Gospel to be heard to the very extremities of the earth. And they, that are now lost in the land of Assyria, the remnant of the ten tribes * ; and they, that were thrust down into the land of Egypt, the wreck of Judah after the desolation of their country by the Romans t; all these shall obey the call,
* Although Ephraim is broken that he shall never more be a distinct people ; yet we are expressly taught by the voice of prophecy, that the ten tribes which were carried away into the land of Assyria shall be restored no less than the tribe of Judah, and that the two divided kingdoms of Israel will for ever coalesce into one kingdom. Isaiah represents them here, precisely what they have been for ages, as being lost; and never. theless declares, that in God's own appointed season they shall come. It is well known how many have fruitlessly wearied themselves to find them, (See Bp. Newton's Dissert. . VII.): that they will however be found, Scripture asserts in the most positive terms, as we shall see when we arrive at those prophecies which peculiarly treat of the subject. Since the second advent of the Messiah is the time of the restoration of Israel, and since the finding these lost ones seems to be a knot which God alone can untie, perhaps there may be more truth in the Jewish notion than has commonly been imagined, that, when “ the Messiah shall come, it will be part of his office " to sort their families, restore their genealogies, and set aside * strangers.”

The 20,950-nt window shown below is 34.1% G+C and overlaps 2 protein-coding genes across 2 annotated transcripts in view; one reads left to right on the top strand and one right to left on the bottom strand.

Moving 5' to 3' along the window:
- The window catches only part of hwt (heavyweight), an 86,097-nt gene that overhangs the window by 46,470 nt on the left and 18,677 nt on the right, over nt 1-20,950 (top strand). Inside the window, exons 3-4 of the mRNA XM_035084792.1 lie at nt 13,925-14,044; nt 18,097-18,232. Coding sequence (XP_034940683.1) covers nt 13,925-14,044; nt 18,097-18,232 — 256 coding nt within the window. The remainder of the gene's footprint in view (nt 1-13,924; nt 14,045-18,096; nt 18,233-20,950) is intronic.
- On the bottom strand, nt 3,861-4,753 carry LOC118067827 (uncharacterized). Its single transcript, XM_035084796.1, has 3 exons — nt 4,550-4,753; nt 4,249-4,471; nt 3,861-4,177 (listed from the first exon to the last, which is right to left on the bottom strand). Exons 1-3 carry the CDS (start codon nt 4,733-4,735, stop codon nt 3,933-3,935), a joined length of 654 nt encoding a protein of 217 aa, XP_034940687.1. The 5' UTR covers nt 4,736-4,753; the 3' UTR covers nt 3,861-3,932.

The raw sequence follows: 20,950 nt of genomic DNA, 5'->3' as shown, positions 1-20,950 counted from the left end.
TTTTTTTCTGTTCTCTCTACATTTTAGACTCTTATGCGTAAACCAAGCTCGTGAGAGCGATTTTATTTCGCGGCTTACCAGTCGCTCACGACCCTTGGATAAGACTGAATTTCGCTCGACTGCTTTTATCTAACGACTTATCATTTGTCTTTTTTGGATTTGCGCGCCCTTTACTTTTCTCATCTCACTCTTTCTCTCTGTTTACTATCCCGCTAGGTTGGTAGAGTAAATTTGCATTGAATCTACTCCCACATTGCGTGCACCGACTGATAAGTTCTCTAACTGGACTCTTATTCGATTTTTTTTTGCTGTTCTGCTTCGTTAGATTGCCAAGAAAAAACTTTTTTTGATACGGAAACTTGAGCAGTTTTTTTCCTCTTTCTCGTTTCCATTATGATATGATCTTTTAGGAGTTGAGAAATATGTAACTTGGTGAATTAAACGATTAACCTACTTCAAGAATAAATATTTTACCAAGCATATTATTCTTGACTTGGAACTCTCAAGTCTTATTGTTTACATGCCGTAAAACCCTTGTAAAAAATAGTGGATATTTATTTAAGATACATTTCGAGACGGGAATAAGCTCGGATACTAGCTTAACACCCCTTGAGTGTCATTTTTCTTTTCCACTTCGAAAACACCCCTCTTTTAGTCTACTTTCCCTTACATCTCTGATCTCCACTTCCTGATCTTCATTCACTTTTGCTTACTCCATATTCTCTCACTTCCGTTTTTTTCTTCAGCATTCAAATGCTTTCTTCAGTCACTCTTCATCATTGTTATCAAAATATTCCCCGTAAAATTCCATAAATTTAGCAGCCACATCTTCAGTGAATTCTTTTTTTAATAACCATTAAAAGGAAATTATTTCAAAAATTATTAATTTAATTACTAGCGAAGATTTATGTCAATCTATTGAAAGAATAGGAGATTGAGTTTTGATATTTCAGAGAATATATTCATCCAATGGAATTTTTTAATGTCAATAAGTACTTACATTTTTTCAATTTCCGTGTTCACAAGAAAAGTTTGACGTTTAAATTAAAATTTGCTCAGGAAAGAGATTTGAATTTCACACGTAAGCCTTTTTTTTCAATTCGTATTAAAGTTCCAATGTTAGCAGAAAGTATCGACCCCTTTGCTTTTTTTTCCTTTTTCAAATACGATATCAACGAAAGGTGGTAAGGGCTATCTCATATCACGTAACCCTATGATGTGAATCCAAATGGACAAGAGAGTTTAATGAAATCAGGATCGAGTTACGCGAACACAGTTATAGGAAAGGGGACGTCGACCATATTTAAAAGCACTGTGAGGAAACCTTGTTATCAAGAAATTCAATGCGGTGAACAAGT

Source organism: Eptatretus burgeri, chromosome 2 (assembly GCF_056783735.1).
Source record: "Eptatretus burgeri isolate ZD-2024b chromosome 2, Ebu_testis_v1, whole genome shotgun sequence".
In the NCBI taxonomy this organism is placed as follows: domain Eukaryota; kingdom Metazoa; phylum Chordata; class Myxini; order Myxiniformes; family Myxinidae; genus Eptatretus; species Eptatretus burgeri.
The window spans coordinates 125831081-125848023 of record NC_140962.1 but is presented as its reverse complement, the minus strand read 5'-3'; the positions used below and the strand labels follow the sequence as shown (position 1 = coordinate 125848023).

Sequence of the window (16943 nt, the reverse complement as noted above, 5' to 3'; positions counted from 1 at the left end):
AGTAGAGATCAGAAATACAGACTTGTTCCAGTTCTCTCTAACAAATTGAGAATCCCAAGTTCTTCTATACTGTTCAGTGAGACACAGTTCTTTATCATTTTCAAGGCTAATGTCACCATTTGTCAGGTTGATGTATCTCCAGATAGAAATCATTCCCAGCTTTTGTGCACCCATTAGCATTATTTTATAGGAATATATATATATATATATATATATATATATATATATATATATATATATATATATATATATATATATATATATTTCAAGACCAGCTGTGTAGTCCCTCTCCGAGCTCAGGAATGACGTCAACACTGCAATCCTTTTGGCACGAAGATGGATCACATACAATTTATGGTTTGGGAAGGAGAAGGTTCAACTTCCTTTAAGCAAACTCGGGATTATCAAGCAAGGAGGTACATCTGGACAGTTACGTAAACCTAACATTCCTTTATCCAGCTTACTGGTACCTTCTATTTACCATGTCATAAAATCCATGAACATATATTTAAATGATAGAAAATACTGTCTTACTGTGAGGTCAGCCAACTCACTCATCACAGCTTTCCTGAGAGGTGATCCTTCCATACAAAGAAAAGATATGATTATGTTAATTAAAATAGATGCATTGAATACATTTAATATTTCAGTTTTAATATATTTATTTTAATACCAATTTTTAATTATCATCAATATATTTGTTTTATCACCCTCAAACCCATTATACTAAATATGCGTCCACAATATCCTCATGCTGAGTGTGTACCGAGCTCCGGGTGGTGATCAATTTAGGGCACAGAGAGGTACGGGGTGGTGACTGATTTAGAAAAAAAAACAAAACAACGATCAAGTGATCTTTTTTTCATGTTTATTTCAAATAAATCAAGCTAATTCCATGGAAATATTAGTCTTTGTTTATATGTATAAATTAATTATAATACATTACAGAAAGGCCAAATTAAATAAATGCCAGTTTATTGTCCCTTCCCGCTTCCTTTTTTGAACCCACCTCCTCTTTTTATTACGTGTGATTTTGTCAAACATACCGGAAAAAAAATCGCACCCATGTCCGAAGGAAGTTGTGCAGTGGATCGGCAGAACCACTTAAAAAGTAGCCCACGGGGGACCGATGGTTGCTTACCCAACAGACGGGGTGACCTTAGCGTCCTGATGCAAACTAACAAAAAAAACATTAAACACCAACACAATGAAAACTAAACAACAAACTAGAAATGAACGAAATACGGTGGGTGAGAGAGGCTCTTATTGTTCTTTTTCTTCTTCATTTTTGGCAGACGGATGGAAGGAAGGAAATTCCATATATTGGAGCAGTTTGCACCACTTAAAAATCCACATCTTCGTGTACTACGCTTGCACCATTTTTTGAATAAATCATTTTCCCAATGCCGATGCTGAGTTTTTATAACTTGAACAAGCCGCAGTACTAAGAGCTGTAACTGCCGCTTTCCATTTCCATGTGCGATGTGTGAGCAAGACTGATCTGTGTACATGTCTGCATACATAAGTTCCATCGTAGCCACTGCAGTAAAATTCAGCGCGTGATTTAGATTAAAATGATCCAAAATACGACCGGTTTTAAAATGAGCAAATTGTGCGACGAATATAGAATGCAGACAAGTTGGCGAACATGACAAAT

+ “ When Jerusalem was taken by Titus, of the captives u who were above seventeen years he sent many bound to the ?" works in Egypt; those under seventeen were sold; but so * little care was taken of these captives, that 11,000 of them se perished for want. And we learn from St. Jerome, that 66 after their last overthrow by Adrian, many thousands of